The Speaking of Effective Leaders
In committed speaking, if you are not sure you can deliver a promise, it’s better if you don’t make it in the first place…
This blog reflects on communication that makes a difference…
As always, I was inspired by the updates shared and conversations held at our AWiB 2014 General Assembly. I celebrated with others the fact that two ladies, AWiB members, stood up and declared interest and commitment to serve as new Board members. For the second year during a General Assembly meeting, a new culture is being created, with members offering to be part of the Board members team, rather than being invited or requested to.
Before their final pledge to become Board Members, AWiB Founder and Executive Director Nahu Senay Girma asserted that serving in this way requires commitment and dedication: Board Members in the past have resigned because of the amount of time this role entails, and therefore, if one was not sure of being of delivering, it was better to recant now.
Leadership in Action
Such happenings took me to reflect on leadership, and more specifically, leadership in action, as per my learning from coaches Allan Henderson, Sharon Knoll and Joseph Friedman. In this case, when talking about leadership, we are referring to a way of thinking, listening, speaking and acting in a way that mobilizes the self and others into action, for the creation of new possibilities and a new future. As leaders and managers of our lives, businesses and organizations, the way we communicate matters, since, as the saying goes, ‘it’s not people we manage, but the communication we have with the people we manage.’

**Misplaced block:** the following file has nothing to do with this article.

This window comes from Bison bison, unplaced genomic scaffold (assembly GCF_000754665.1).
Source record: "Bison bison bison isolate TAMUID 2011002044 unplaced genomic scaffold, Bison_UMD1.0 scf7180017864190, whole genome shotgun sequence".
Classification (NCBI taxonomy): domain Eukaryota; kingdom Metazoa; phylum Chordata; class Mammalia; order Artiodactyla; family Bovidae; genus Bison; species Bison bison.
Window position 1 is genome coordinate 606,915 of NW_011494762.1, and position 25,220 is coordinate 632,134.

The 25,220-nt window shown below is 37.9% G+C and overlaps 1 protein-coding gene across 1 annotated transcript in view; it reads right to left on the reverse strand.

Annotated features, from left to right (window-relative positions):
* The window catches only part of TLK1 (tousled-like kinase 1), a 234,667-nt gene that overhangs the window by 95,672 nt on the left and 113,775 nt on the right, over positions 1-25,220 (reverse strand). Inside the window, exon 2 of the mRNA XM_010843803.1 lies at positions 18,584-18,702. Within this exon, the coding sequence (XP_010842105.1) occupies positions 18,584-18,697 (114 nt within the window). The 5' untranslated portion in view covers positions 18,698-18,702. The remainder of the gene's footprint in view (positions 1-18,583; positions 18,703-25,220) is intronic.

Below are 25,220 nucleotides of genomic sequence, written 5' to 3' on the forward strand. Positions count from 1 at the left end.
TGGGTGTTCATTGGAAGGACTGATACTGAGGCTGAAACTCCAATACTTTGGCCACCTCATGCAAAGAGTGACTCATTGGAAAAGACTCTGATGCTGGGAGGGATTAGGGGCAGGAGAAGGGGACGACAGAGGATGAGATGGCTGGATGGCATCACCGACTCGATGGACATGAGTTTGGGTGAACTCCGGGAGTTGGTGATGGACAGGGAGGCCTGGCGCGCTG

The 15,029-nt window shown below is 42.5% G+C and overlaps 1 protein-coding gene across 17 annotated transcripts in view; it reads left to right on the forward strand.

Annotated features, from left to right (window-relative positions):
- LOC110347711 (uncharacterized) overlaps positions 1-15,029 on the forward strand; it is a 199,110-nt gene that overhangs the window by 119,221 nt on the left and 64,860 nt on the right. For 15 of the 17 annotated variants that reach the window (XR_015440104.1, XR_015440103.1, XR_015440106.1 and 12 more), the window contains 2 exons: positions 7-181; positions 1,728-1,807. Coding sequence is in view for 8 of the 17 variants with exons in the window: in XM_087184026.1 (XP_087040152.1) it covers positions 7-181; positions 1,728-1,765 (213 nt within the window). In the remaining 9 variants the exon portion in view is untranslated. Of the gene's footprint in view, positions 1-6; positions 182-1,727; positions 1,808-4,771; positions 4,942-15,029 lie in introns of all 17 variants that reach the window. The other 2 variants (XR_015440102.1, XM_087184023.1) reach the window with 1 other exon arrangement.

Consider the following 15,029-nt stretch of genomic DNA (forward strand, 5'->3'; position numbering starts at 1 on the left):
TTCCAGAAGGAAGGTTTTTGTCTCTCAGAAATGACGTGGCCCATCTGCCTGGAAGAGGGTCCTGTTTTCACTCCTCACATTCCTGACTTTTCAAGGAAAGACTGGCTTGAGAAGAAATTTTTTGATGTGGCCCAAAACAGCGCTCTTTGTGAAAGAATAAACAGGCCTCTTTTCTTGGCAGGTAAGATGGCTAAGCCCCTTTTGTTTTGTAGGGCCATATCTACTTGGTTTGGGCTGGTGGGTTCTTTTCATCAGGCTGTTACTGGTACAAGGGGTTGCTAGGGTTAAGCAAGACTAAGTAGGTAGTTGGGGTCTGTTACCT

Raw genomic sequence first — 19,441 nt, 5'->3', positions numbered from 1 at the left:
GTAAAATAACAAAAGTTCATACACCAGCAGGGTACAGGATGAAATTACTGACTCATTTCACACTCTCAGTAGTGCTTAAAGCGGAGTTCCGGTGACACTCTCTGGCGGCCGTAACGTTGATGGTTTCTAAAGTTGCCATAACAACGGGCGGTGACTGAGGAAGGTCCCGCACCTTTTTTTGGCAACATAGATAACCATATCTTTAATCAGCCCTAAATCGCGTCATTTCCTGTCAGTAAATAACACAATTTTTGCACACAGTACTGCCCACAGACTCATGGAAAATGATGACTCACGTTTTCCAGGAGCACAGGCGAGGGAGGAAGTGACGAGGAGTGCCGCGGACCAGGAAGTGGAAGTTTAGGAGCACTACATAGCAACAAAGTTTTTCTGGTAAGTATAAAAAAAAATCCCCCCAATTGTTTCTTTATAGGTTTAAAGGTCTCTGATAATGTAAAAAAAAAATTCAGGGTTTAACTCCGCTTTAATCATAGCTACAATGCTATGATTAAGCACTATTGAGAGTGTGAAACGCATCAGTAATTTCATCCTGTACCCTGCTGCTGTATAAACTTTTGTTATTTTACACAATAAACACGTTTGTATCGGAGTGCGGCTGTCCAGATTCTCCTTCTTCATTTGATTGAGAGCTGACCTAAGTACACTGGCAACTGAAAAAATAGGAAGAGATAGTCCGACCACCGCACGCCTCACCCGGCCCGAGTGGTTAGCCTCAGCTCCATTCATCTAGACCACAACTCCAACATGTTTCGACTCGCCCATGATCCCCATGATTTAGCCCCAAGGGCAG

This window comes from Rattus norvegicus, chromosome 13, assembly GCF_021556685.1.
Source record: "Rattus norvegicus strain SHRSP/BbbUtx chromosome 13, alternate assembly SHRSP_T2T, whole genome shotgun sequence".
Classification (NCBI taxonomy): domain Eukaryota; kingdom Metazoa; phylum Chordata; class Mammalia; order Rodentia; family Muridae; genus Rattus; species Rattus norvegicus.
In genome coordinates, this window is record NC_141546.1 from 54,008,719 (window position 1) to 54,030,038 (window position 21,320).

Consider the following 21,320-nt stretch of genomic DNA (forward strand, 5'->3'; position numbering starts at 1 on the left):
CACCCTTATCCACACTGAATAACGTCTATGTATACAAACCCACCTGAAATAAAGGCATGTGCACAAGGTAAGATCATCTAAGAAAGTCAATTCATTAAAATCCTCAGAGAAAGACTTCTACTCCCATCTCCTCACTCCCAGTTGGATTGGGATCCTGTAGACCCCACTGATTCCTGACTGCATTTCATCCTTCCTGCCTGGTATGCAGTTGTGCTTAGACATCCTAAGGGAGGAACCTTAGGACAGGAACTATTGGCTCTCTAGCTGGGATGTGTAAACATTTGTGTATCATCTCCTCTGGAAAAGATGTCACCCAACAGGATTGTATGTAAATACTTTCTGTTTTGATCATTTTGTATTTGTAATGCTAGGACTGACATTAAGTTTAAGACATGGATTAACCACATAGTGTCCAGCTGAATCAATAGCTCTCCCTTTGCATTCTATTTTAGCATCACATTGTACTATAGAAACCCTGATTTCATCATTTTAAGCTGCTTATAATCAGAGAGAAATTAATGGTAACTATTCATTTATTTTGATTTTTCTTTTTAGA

Conversations of Leaders
In this blog, I will be exploring a way of communicating and speaking that makes a difference, a way of speaking that can generate results and change. One of those includes encouraging teams to generate creative ideas (through Conversations for Possibilities), translated into checking what is feasible (Conversations for Opportunity), and into Conversations for Action.
Conversations for Action
Conversations for Action are conversations that are well-conducted, that result in clear commitments, to specific results by a certain time. Such conversations aren’t about action; they are action. Powerful leaders are focused on moving the action forward. Conversations for Action do just that.
Conversations for Action require:
- A background of relatedeness appropriate to the size of the request – if we require a taxi ride we may not need to have a great, deep relationship with the taxi driver. However, to make a vision come true, or to handle a complex challenge, we may require a solid relationship with our colleagues.
- Committed Speaking: that both parties to the conversation are committed to their Word and are sincere.
When sitting during our General Assembly meeting, I heard inspired members lit up by vision and a resolve to make a difference, and clarity on who would do what to move conversations forward.
How do you hold a Conversation for Action?
Conversations for action are composed of requests and promises.
A request is a statement asking for actions by specific individuals to produce a measurable result in a specified time frame. The speaking for soliciting a complete promise is: “I request (measurable result) by (time.)
Requests at Different Levels
Requests have different levels of intensity:
- Invitations: once the request is made, acceptance or decline by the responder are equally OK. The person making the invitation is committed to choice. The outcome is choice, and the person accepts or declined the invitation. For example, I may hold a big birthday party for my son, and may invite many friends of mine. I would totally understand if they don’t turn up.